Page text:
Plaintiffs acknowledge the existence of the rule clearly set forth in these cases, yet cite Davis v. Combination Awning and Shutter Co., 62 So. 2d 742 (Fla.1953), as having carved out an exception to that rule. Plaintiffs fail to explain how a case decided in 1953 carved out an exception to cases decided in 1961 and 1977. Indeed, plaintiffs merely quote language out of context from an inapposite decision. In Davis, which involved a workmen's compensation claim, the court noted that under certain circumstances, where the defendant's actions have provoked the pendency of litigation, the statute of limitations might be tolled. That rule was not triggered in Davis, which affirmed the lower court's order that the claim was time-barred. Any continuing tort theory based on this case, or based on plaintiffs' unawareness of the alleged torts (a basis utterly controverted by the facts) is hereby rejected.

 
2. Analogous Federal Cases

In further support of its position, the government has cited numerous federal civil rights decisions involving allegations of false arrest and imprisonment. These cases commence the running of the state statutes of limitation from the date of arrest or first date of incarceration. See Mulligan v. Schlachter, 389 F.2d 231 (6th Cir.1968);[4]Henig v. Odorioso, 385 F.2d 491 (3d Cir.1967), cert. denied, 390 U.S. 1016, 88 S. Ct. 1269, 20 L. Ed. 2d 166 (1968); see also Getz v. Bruch, 400 F. Supp. 1033 (E.D. Pa.1975) (where alleged false arrest precedes alleged false imprisonment, statute of limitations runs from day of arrest even though false imprisonment alleged to be continuing wrong); Hileman v. Knable, 266 F. Supp. 317 (M.D.Pa.1967) (where civil rights action involves allegations of false arrest, false imprisonment, and wrongful prosecution, statute of limitations runs from date of arrest).

Of particular interest is Knowles v. Carson, 419 F.2d 369 (5th Cir.1969) in which the court rejected the argument that the statute of limitations runs from release, or from the dismissal of a wrongful conviction. Knowles involved an alleged intentional and continuing conspiracy to deprive the plaintiff of his civil rights. Accordingly, the court looked to the "last overt act" which it deemed to have occurred on the date Knowles was formally charged. Id. at 370. See also, Brewster v. Woodward & Lothrop, Inc., 530 F.2d 1016 (D.C.Cir.1976) (diversity action which held that lower court's new trial order followed by a nol. pros. did not toll statute of limitations which commenced running on the date of arrest).

 
3. Federal Law under the Federal Tort Claims Act

Decisions under the FTCA have adopted the general proposition that a claim accrues when an injury is inflicted. Steele v. United *261 States, 599 F.2d 823 (7th Cir.1979); Barrett v. Hoffman, 521 F. Supp. 307, 315-18 (S.D.N.Y.1981); Camire v. United States, 489 F. Supp. 998, 1001 (N.D.N.Y.1980); see Restatement (Second) of Torts § 899, comment c (1977).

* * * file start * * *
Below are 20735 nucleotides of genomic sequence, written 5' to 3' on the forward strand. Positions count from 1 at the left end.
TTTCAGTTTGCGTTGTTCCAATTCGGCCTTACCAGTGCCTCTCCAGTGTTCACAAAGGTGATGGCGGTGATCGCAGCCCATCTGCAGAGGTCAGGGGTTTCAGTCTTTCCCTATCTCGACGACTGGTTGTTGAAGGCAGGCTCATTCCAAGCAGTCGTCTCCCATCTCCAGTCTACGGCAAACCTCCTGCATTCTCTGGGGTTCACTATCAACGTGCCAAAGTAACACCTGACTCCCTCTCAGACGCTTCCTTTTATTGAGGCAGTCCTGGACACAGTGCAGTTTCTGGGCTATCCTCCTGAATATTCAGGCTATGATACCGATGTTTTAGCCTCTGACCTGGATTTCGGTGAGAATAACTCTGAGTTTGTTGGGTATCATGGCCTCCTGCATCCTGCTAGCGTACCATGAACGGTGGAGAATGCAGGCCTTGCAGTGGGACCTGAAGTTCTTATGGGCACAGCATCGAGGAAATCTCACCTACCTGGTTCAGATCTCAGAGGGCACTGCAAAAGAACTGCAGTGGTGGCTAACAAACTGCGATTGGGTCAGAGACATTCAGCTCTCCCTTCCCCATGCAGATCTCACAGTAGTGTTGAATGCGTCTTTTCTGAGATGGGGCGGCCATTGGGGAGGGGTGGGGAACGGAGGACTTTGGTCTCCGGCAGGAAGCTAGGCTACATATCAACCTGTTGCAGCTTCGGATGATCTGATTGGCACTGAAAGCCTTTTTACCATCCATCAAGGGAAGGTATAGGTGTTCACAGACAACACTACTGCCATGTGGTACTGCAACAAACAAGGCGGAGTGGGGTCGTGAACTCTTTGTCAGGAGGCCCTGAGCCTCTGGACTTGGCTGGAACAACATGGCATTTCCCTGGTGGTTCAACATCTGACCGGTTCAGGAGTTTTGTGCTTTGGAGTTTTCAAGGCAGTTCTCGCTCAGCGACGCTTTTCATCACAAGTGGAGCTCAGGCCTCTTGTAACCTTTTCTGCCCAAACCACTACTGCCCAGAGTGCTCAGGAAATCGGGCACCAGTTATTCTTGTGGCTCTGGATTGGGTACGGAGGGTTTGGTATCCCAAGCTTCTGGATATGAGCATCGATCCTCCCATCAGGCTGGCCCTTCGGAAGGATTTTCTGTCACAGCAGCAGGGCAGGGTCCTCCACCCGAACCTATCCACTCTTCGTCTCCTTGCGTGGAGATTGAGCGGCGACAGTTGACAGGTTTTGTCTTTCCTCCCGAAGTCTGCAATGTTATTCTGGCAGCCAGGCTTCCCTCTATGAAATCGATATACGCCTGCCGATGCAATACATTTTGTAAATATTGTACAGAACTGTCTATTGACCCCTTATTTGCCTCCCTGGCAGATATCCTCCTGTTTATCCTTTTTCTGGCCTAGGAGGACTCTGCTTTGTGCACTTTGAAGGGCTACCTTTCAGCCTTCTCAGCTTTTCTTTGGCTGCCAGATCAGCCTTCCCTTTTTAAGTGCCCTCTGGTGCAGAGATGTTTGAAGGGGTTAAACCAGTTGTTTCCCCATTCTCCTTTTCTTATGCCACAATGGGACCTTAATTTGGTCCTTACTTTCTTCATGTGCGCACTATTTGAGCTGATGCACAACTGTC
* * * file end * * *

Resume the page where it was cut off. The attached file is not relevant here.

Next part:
In the context of medical malpractice, the Supreme Court has addressed the issue of claims accrual under § 2401(b). In United States v. Kubrick, 444 U.S. 111, 100 S. Ct. 352, 62 L. Ed. 2d 259 (1979), the seminal case in this area, the Court held that a plaintiff's FTCA claim for injury stemming from malpractice accrues when he knows, or reasonably should know, of the existence and cause of his injury. Knowledge of the fact of injury is the focal point; whether the plaintiff is aware of a legally compensable harm is irrelevant.

In Beech v. United States, 345 F.2d 872 (5th Cir.1965), the Court held that a personal injury claim asserted under the FTCA accrues immediately upon the plaintiff's knowledge of the fact of some injury. The ultimate extent of damages need not be known before the statute is triggered. Here, plaintiffs were aware back in April, 1975, of the injuries of which they now complain. That plaintiffs' alleged damages continued throughout and beyond their incarceration provides no discernable basis in case law or statutory law for tolling the statute of limitations.

 
III. CONCLUSION

The Court finds that plaintiffs' claims of false arrest and false imprisonment accrued on April 25, 1975. As plaintiffs waited nearly five years to file an administrative claim, they failed to comply with the statutory period mandated by 28 U.S.C. § 2401(b). Accordingly, this Court lacks subject matter jurisdiction over this action and the claims must be dismissed.

A separate Order will be entered confirming the within ruling.

NOTES

[1] Differences between the parties concerning the precise nature of the events are immaterial as this motion to dismiss involves only the issue of timeliness and facts relating to this question are uncontested.

[2] At that point, Hall became a fugitive.

[3] In Bonner v. City of Prichard, 661 F.2d 1206, 1209 (11th Cir.1981) (en banc), this circuit adopted as binding precedent all decisions of the Fifth Circuit handed down before October 1, 1981.

[4] Defendants miscited Mulligan v. Schlachter, 389 F.2d 231 (6th Cir.1968) in their initial pleading as "389 F.2d 231." As a consequence, plaintiffs have moved to strike Mulligan and the argument supporting its relevancy to the case at bar. Inasmuch as minimal effort is involved to learn the citation of a federal decision, the Court will deny plaintiffs' request.